Is there anything more galling than conservatives deploying the phrase “woke capitalism”?
When social democrats use the phrase as a term of derision, at least they are being consistent, since they were skeptics about unregulated capitalism from the get-go. But to hear conservatives, who have for decades lauded radical laissez-faire and fear-mongered about taxes, regulation, and campaign finance limits, suddenly do an about-face on capitalism the moment that the markets start to steer in substantive directions they find uncomfortable, is quite remarkable. To be sure, not all conservatives are against regulation (especially when it comes to their own areas of moral concern, like pornography), but for the most part, in recent decades, Republicans have been complete advocates of free and unregulated markets, and of the rights of Americans to speak with their wallets – to support businesses (and political programs) they like, and to boycott ones they don’t, trusting that the markets will sort things out. Except, of course, if that means intentionally supporting Black-owned, or overtly feminist, or environmentally sustainable businesses. Then it’s just “wokeness,” and that nonsense has got to be shut down.
Jonathan Chait does a great job exposing Mitch McConnell’s hypocrisy on this front, with reference to recent remarks the senator made in response to a series of corporate statements denouncing Georgia’s new voting law (“Corporations will invite serious consequences if they become a vehicle for far-left mobs to hijack our country.”). Republicans used to trust markets to sort out pretty much everything, and certainly massive potential financial influence over important political actors was nothing too concerning. Now, they must be blamed and threatened for daring to take a simple principled stance against voter suppression and in defense of basic voting rights. As Chait puts it, according to this new, complicated ethos, “Corporate money is speech, but speech isn’t speech.”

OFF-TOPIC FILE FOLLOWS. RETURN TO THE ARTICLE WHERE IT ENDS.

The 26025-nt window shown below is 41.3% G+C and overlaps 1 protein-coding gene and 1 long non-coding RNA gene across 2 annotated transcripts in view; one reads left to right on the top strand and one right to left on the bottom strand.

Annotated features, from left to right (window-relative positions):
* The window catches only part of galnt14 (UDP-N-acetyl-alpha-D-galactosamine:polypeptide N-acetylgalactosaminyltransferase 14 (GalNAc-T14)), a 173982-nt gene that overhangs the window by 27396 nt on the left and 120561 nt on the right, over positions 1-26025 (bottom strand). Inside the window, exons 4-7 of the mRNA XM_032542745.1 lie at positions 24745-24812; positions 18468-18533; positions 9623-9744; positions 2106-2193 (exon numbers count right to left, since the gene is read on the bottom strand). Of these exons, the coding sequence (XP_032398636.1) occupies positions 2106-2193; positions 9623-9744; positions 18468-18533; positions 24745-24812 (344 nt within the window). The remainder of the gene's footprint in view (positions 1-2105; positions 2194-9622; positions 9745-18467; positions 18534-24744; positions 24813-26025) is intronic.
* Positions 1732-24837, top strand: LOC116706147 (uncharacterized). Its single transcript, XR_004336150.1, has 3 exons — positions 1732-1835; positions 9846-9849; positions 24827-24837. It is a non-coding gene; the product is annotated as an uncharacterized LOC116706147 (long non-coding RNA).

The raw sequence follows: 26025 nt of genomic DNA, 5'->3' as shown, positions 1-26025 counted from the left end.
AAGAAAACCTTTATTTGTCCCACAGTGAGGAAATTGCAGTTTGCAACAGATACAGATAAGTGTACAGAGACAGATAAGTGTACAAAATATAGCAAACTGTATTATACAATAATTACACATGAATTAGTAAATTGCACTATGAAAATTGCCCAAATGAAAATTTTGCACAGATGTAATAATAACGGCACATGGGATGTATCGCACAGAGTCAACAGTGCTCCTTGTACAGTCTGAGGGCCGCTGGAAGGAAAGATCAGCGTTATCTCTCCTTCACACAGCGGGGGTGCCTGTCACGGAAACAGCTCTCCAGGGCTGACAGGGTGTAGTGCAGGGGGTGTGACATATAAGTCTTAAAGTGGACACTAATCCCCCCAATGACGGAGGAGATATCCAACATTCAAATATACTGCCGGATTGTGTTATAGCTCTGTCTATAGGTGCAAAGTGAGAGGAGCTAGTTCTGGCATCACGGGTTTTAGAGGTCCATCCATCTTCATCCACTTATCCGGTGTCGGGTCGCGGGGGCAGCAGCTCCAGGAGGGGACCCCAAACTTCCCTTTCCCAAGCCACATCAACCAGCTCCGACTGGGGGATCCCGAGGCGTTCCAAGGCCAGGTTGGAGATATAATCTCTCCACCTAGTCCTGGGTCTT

It’s a topsy-turvey world out there! Chait’s article is worth reading in its entirety.
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McConnell has tried to distinguish is position on Citizens United from his view today by emphasizing the difference between supporting a candidate financially and intervening in a dispute about ideas or issues. But he conjoined those two things he now distinguishes when he defended the Supreme Court’s decision in Citizen’s United: “For too long, some in this country have been deprived of full participation in the political process. With today’s monumental decision, the Supreme Court took an important step in the direction of restoring the First Amendment rights of these groups by ruling that the Constitution protects their right to express themselves about political candidates and issues up until Election Day.”